This is paramount as more than likely you won’t be able to resell or even transfer the bike into ANYONE’S name if the names and numbers don’t match. Insurance was included in my purchase so an insurance policy and sticker were applied to my bike. Bear in mind that the coverage is for people only and does not cover the bike (getting insurance for the bike is somewhat difficult). Lastly, you’ll need a photocopy* of the previous owner’s ID card, previous owner’s address confirmation (photocopy is OK), and these two transfer of ownership pages. (front pg. 1, back pg 1, pg 2 )

A reputable and knowledgeable dealer should provide you with ALL of these papers before you drive away. Take these papers to the Chiang Mai registration office across from the Holiday Inn Chiang Mai and pay the registration fee (450-500 baht) and/or take the driving test (50 baht).

*All of those items should be ORIGINALS unless noted. Make copies to have and/or hand over just in case.

Transfer of Ownership pg.1

Transfer of Ownership (back)

Transfer of Ownership pg.2

“Semi-legitimate Registration”

In my case we were only living in Chiang Mai for 3 months which changes the scenario for registering. Since all the paperwork was in order and matched up, all I had left to do was to take my driving test (50 baht with my bike) and pay the registration fee (about 450bht). Well that didn’t happen…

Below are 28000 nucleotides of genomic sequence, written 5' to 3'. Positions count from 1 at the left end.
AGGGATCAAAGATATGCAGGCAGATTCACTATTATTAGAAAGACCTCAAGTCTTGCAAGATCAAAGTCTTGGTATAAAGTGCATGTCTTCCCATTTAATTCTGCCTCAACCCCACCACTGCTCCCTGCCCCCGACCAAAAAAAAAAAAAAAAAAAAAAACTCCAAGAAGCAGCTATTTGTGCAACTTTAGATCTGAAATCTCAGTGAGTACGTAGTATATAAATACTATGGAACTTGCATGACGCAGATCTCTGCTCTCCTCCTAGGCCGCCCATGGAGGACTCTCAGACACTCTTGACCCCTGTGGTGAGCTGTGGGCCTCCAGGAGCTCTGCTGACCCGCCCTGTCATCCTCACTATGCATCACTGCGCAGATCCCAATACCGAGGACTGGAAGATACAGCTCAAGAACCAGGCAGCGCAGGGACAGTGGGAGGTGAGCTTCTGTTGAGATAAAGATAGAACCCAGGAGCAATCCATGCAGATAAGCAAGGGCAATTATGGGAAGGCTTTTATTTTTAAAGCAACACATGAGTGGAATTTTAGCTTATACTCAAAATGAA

Upon further research I determined that it was necessary to register the bike in my name immediately,especially if the previous owner’s ID was to expire shortly after I purchased it. The previous owner of my bike had an ID that didn’t expire until I turn 40 (still far off for me).

I asked around to see if it was even worth it to change the name over. The consensus was no, and that I wouldn’t even have a problem selling since it was already in a Thai name- and even a potential Thai buyer wouldn’t have any problems with it the way it is. I shall soon find out as my next post will be ‘Selling a Bike in Chiang Mai’- (the semi-legitimate way).

Green Book (iphone size comparison)

Final observations:

  • Motorbike insurance to cover the bike is difficult to obtain. Even most rental agencies make their own insurance policies, but it is possible to get insurance-just ask your dealer about it.